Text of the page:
Taking Greyd Theme to the WordPress repository

In this interview, Jakob Trost, CTO, speaks about the journey of taking the Greyd Block theme to the official WordPress theme directory.

Screenshot of our Greyd WP block theme on a purple background with stylized pattern
Portrait of Anne-Mieke Bovelett, a woman wearing long blonde dreads in a ponytail, big rounded silver rimmed glasses, a black shirt, with a subtle smirk on her face.

Anne-Mieke Bovelett /


This week the Greyd Block Theme has been published in the WordPress repository and became an official part of the .org Theme Library, tagged as accessibility-ready.

In conversation with Jakob Trost, our CTO

After the major release of the new Greyd.Suite plugin in February this year, we celebrated another milestone. Jakob shares the story, some technical aspects and insights of the journey towards becoming an official part of the .org theme repository.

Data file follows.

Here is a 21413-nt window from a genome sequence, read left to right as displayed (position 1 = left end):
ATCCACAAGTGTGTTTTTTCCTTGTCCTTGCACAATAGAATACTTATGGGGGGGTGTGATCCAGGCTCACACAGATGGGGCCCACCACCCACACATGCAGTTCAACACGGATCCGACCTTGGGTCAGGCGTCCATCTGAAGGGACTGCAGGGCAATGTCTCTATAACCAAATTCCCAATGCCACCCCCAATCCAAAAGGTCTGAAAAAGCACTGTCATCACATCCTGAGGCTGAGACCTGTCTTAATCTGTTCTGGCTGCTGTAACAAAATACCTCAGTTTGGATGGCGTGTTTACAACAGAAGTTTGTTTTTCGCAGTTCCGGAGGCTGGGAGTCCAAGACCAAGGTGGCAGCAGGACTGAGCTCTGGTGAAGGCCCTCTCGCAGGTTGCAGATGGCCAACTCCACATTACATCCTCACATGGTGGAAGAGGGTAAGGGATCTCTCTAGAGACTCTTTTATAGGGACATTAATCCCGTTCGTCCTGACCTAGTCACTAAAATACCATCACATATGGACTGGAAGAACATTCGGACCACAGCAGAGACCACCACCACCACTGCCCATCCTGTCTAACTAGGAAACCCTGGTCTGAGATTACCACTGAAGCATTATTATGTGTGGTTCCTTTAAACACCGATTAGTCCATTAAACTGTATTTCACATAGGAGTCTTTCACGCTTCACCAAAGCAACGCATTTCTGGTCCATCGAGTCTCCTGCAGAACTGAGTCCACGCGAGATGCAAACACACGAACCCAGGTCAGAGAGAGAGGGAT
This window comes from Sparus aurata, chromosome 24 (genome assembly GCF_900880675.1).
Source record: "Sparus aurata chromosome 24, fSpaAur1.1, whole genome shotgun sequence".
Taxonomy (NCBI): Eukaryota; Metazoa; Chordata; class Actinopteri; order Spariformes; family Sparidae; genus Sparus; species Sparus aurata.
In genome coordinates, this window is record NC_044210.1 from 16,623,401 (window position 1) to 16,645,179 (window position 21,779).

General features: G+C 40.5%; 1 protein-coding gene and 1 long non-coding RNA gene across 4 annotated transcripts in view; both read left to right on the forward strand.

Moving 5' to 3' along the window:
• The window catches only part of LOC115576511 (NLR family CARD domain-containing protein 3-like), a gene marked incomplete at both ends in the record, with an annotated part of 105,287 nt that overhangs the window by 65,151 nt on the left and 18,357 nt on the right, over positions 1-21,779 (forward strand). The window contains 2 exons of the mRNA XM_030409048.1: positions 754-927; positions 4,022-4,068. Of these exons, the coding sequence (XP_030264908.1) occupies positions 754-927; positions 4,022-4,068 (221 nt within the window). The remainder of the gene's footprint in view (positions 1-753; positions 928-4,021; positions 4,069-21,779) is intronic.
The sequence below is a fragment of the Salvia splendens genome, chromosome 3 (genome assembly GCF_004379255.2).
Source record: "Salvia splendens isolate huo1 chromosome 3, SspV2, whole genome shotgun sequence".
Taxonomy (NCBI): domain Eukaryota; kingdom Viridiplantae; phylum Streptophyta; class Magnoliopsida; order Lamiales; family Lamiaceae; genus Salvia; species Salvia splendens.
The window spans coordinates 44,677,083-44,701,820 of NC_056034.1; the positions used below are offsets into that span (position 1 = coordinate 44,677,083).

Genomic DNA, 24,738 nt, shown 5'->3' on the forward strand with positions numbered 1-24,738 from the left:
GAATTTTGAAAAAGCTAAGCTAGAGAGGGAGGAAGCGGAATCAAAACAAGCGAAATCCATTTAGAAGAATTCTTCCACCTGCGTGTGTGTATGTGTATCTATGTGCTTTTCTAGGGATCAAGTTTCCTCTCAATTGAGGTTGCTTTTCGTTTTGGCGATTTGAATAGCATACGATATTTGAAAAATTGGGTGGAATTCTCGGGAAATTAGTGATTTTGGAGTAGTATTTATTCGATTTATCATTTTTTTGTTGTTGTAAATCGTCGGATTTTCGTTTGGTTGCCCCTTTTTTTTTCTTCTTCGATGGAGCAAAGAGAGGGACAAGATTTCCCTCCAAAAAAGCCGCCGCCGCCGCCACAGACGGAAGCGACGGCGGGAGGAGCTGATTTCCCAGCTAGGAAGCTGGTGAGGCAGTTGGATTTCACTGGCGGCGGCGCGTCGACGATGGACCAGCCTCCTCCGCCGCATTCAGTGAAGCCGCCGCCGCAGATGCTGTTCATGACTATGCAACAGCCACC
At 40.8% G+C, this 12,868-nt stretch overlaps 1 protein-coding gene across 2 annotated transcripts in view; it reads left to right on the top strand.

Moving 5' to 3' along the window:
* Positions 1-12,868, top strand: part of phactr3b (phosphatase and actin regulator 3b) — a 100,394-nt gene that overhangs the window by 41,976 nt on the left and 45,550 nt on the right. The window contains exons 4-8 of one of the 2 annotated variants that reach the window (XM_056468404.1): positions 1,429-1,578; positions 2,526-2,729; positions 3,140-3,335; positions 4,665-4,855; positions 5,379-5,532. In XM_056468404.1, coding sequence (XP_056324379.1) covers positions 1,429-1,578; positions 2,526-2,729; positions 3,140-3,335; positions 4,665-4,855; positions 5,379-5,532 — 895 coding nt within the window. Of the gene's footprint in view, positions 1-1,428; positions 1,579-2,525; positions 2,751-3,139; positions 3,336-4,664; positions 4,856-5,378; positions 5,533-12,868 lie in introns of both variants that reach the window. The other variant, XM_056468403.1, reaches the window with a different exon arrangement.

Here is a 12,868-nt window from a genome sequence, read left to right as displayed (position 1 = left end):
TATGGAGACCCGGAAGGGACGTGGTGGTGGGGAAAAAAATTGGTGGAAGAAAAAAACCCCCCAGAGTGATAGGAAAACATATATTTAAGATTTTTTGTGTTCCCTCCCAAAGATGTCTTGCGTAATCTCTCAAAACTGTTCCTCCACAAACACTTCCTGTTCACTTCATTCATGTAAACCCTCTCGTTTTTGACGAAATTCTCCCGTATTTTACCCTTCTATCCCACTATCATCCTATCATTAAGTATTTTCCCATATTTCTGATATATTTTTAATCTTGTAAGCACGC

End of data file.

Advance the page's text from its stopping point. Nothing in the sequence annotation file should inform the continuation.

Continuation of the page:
The idea to go to the repo with a theme, when did that start to bubble?

That idea has been in the back of our minds during the early stages of our company. Back then, we considered the possibility of offering our theme or plugin through the WordPress repository, or other channels for that matter.

However, we initially dismissed the idea, preferring to focus on a premium plugin version. One of the reasons for that was that we were concerned about the potential challenges of managing support and other aspects of being in the repository.

But over the years, our perspective evolved. We began to see the value in exploring this avenue, even though initially, it didn’t seem like the right move from a business standpoint. We realized we needed to adapt our existing features into a block theme. That’s when the project truly took off.